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HILLFOOT STREET, DUNOON PRIMARY SCHOOL AND JANITOR'S HOUSE (Ref:50809)

This building is in the Argyll And Bute Council and the Dunoon Burgh. It is a category B building and was listed on 01/02/2007.

Group Items: N/A, Group Cat: N/A, Map Ref: NS 17333 76577.

Description

William Fraser, 1899-1901. 1907 additions by Boston, Menzies and Morton; gymnasium wing by Robert Cameron, 1934. 2-storey and attic 13-bay Free style Board School with Baronial and Gothic detailing. Prominent central castellated 4-stage tower and advanced gabled bays. Cement render with exposed sandstone ashlar long and short quoins and margins. Base course and string courses, moulded to 1st floor; some hoodmoulding. Mullioned and transomed bipartite and single light windows, round-arched windows with cinquefoil heads to 1st floor. Bracketed eaves; applied half-timbering to gable apexes at sides and rear

FURTHER DESCRIPTION: pointed-arch 2-leaf timber door with glazed vesica panels set in deeply recessed hoodmoulded surround at base of tower between diagonal buttresses at centre of near symmetrical NW (principal) elevation. Round headed windows at 1st floor, arrow slits at 2nd; modillion cornice between tourelles corbelled out at 3rd. Flanking advanced gable bays with projecting central sections and distinctive Venetian gothic arched windows at attic. Shallow pointed-arched openings to pends at recessed outer bays.

9-bay SE (rear) elevation with advanced gabled bay to left; Venetian-gothic arched window to gablehead. 2-storey 4-bay pitched-roofed projecting wing to right of centre. Small-pane glazing set in timber sash and case windows. Grey slate. Cast iron rainwater goods.

1907, 2-storey T-plan piend-roofed wing projecting to NE with Mackintosh inspired detailing. Base course and string courses. Pair of shouldered gables to N elevation.

INTERIOR: steel stairs with decorative cast-iron balusters. Timber panelling and tiling to dado. Timber trussed roof to assembly hall.

JANITORS HOUSE: single storey and attic cottage adjoining school with 2-storey projecting canted window with dentilled eaves cornice. Distinctive piended roof extending down over porch. Rendered masonry with exposed ashlar dressings. Multi-pane upper sashes and plate glass lower in timber sash and case windows.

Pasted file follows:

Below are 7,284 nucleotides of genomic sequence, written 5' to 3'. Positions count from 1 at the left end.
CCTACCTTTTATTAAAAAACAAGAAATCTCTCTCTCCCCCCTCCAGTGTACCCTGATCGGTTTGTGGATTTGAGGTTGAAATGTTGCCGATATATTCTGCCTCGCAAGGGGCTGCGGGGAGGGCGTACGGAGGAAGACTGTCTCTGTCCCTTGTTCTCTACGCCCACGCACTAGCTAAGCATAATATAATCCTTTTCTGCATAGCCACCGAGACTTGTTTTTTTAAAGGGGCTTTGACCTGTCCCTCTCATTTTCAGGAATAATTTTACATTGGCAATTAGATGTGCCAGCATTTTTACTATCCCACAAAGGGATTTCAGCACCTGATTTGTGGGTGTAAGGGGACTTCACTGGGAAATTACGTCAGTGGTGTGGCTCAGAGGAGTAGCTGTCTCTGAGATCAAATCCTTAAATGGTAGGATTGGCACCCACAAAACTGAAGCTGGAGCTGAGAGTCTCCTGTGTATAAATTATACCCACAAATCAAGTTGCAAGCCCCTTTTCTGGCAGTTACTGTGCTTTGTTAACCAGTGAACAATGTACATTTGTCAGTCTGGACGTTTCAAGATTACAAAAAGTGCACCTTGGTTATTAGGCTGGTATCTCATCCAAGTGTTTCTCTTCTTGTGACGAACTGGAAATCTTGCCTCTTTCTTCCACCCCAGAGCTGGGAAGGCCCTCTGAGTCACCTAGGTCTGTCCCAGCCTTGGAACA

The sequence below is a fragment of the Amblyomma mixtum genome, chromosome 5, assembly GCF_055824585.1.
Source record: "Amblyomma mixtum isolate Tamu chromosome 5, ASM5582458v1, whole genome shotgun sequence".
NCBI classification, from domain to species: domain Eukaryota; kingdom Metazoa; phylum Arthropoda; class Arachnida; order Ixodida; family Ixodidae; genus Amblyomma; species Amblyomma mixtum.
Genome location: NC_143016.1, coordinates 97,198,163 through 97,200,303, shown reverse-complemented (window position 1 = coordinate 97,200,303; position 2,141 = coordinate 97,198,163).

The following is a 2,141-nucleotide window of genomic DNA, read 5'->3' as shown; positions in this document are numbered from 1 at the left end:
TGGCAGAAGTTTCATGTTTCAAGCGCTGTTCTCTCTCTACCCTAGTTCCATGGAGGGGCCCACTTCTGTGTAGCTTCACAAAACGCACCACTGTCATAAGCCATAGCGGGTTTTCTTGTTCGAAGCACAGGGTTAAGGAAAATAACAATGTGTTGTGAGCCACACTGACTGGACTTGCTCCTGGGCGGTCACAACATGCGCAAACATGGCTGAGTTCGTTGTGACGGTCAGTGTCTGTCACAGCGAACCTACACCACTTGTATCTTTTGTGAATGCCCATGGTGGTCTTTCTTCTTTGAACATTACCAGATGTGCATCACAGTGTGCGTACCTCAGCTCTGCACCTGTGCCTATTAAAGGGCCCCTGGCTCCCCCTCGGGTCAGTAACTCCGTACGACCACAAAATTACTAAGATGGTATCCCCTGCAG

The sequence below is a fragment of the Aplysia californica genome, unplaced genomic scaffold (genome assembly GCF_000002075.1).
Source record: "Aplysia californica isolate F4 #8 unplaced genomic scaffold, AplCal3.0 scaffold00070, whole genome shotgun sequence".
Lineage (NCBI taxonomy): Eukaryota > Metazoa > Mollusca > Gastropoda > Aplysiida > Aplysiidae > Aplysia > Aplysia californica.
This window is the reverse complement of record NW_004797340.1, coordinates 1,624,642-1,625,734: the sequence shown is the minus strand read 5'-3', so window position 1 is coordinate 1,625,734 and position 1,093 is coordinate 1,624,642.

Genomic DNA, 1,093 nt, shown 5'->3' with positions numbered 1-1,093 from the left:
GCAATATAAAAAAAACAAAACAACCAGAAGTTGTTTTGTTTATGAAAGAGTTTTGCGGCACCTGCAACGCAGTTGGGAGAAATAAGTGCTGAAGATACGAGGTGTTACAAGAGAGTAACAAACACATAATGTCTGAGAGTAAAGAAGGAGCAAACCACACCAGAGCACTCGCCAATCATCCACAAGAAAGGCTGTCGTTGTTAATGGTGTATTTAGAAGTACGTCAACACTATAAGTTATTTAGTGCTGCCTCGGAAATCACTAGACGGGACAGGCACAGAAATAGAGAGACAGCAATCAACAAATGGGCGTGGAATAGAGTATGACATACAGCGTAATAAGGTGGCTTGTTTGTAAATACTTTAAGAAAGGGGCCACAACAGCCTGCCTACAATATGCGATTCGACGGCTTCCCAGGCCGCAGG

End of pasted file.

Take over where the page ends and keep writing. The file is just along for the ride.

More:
Notes

Dunoon Primary School is a fine example of the board schools which were constructed in the late 19th and early 20th centuries and makes good use of a variety of international architectural motifs. The building is large and imposing and the tower is a striking landmark feature. As a whole the school makes a major contribution to the streetscape. Prior to the 1870s schools were divided into four broad groups, parish or burgh schools, private academies, church schools and charity school. The 1872 Education (Scotland) Act made primary education universal and compulsory. This caused a huge demand for space to accommodate the influx of children and although existing schools were adapted, many new buildings were also required. This was particularly the case in the burghs and cities. Dunoon Primary demonstrates the architectural quality these buildings could display, particularly at the turn of the 19th/20th centuries. The architect William Fraser had designed this building as an extension to an earlier school building, shown on the 2nd edition ordnance survey map, which burned down in 1958. Fraser worked with John McLeod in Glasgow and William Warlow Gwyther in London, before setting up a private practice in Glasgow. The firm of Boston Menzies and Morton, responsible for the 1907 additions to the school, began as the sole practice of John Boston but was taken over following his death by William Menzies and George Morton. Their notable works include the Greenock Masonic Temple and Clune Park Church in Glasgow. Robert Cameron was the Master of Works for the Argyll County Education Authority.